How inflation affects money market funds

How inflation affects money market funds

The stock market has not been a source of much joy, bonds have been a source of significant pain and inflation is a concern.

But finally, there’s a glimmer of good news for people who need a place to park their money: Money market funds are finally starting to pay a little interest.

These funds are a convenient place to temporarily hold money for both individual investors and large institutions. Their yields have been very low for years, and since the March 2020 crisis, they’ve hovered near zero, paying investors virtually nothing.

But now that the Federal Reserve has started raising short-term interest rates, which it directly controls, money market fund yields available to consumers have also started to rise — and they will continue to rise as long as the Fed stays short increased forward rates.

“You can expect money market rates to keep going up for a while longer,” said Doug Spratley, head of the cash management team at T. Rowe Price. “And they’re going to go up pretty quickly.”

Don’t get too excited just yet. This is not a return to the early 1980s, when money market rates rose above 15 percent along with inflation. The return on the average big money market fund is still only about 0.6 percent, said Peter G. Crane, president of Crane Data in Westborough, Mass., which oversees money market funds.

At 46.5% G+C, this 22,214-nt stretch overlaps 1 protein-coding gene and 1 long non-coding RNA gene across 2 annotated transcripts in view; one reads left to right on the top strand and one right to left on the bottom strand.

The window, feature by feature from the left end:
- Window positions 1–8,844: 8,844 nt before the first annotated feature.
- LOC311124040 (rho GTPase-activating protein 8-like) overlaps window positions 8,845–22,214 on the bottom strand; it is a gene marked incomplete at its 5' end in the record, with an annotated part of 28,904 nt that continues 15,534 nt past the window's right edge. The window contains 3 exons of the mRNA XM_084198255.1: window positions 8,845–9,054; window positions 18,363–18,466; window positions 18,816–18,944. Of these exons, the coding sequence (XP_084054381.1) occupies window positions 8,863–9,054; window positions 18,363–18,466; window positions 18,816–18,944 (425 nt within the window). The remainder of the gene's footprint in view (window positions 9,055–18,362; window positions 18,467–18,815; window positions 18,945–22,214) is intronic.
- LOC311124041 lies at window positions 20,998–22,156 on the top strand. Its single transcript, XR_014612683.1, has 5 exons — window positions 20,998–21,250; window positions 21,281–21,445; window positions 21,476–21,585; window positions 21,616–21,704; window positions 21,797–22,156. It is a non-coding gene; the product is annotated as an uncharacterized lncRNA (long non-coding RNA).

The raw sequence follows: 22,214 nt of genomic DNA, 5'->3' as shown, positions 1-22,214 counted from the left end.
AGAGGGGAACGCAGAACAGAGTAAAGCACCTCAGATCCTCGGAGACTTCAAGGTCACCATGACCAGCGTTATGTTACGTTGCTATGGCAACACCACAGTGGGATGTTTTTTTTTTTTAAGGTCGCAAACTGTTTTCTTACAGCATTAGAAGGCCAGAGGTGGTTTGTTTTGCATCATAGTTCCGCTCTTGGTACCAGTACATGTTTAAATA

“Revenues are moving in the right direction,” said Mr. Crane. “But that’s still not a lot, especially when you factor in inflation.”

The consumer price index has been at an annual rate of over 8 percent for years, creating a huge gap between inflation and money market returns. That’s not good for your personal fortune, to say the least. On the contrary, it indicates that your real rate of return is heavily negative when adjusted for inflation. In other words, the longer you hold your excess cash in a money market fund, the less purchasing power you have.

Money market yields will not stay where they are for long. On Thursday, the US Federal Reserve is expected to hike rates again, with money market rates likely to follow with a delay of about a month.

How this is done is a little tricky, so bear with me for a quick dive into the financial setup.

What will draw most attention on Thursday is that the Fed is expected to raise the federal funds rate benchmark by 0.5 percentage point to a range of 1.25 to 1.50 percent. This is expected to happen again in July, with more increases to come. Traders are betting the federal funds rate will rise over 3 percent in 2023.

But the Fed has also raised other interest rates, including one with a sinister name: the reverse repurchase agreement, also known as the reverse repo rate.